Usability in Software Development Projects

The problem: Making usability comprehensible and transparent

How is the usability of my software? At the latest, this question will arise by the time the actual users first see the application. Often, this is when you notice that the planned software is not really optimally tailored for the end users. However, it is usually too late to make major changes at this point. Subsequent problems such as poor acceptance or even the failure of the software project have been confirmed by numerous studies. Approaches like “user-centered design” that put the user at the center of attention of the development process show just how beneficial such involvement and the consideration of usability at an early stage can be. The core problem that persists, however, is the difficulty of making usability comprehensible. This blog post presents a possible solution.

The idea: The Custom Usability Index

The Custom Usability Index (CUI) is an index that measures the degree of achievement of the usability of computer software at the current project stage.

The basis: 13 design principles

The index represents the aggregated rating of 31 criteria allocated to 13 categories. The categories are based on design principles developed in-house that are in turn based on ISO standards and the state-of-the-art literature on usability.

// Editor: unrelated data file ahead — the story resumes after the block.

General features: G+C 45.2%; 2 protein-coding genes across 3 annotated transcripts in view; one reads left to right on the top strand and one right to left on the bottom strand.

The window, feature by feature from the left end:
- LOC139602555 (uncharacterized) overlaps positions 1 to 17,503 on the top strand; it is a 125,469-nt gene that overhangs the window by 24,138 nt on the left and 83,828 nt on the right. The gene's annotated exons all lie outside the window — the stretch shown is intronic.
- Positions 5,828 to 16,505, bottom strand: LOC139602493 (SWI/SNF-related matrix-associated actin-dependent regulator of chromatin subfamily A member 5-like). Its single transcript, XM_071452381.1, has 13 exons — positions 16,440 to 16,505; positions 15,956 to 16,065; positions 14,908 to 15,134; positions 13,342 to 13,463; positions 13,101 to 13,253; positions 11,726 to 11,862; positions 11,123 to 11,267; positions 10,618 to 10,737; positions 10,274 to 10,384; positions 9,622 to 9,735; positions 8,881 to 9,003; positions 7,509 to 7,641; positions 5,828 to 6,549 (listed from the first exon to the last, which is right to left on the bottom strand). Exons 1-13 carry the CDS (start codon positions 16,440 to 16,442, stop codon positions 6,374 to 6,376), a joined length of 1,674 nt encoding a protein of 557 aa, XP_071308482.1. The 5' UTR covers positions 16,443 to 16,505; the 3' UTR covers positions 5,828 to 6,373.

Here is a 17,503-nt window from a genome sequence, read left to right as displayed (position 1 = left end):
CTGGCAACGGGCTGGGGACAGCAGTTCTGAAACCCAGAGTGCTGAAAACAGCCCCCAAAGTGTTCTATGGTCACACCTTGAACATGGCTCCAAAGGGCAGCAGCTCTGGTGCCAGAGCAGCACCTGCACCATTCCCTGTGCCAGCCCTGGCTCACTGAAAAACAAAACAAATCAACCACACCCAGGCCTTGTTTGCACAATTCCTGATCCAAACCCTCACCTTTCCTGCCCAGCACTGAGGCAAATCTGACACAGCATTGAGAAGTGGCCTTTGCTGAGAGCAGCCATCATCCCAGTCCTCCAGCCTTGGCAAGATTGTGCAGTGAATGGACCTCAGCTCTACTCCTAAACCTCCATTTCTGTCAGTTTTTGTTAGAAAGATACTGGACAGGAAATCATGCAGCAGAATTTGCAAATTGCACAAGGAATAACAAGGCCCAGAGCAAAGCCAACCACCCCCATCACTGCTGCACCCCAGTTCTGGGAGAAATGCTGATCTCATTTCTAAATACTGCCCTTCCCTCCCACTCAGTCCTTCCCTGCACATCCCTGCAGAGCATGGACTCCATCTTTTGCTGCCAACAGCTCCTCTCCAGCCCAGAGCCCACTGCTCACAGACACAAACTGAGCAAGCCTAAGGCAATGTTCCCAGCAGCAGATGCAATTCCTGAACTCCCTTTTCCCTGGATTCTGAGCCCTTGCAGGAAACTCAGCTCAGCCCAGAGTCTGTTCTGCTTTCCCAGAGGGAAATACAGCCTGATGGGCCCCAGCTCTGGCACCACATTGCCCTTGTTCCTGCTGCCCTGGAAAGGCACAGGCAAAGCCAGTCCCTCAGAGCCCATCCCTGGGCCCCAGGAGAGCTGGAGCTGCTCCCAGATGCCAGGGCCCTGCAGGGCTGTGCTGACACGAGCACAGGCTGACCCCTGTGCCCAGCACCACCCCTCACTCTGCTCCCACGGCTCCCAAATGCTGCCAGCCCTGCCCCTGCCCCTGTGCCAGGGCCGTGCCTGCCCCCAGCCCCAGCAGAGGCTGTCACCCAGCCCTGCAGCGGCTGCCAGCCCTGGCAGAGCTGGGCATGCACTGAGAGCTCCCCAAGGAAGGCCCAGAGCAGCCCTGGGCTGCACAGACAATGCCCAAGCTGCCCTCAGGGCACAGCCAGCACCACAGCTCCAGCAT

At the start of each project, stakeholders can weight the categories listed above according to their individual requirements, and thereby specify priorities.

The evaluation: Where the magic happens

As each project is unique, it is important to specify at the start of a project when a criterion has reached the best possible usability. To gain a uniform understanding of the required target state that the application is to achieve with respect to the respective criteria, it is advisable to involve the entire team, including the stakeholders involved, in the definition. The fact that both sides are made aware of the issue of usability is a positive side effect.

The actual evaluation of the criteria is done by means of specific usability test methods. The tests have to be done on the sub-product on a regular basis throughout the course of the project. A criterion is given the highest rating in the assessment only if the previously defined target state has been achieved 100%. The final CUI value then reflects the weighted average rating of the 13 categories.

The result: Usability brings happiness

Measuring the CUI at regular intervals makes usability transparent both for the team and all the stakeholders. The current status of the software in each of the categories is apparent at all times, as are any issues that may still require improvement.

The example above shows continuous improvement in usability up until release 2. Release 3, however, brought a deterioration. By identifying the categories affected, it was possible to remedy the issue immediately during development. The result becomes apparent in the significant increase in usability in release 4.

The CUI presented in this blog post provides a possibility to measure the usability of software throughout the development process, and to make it transparent for all the parties involved in the project. The high level of transparency and the stakeholders’ awareness of usability in general constitute a distinctive quality feature of the software.

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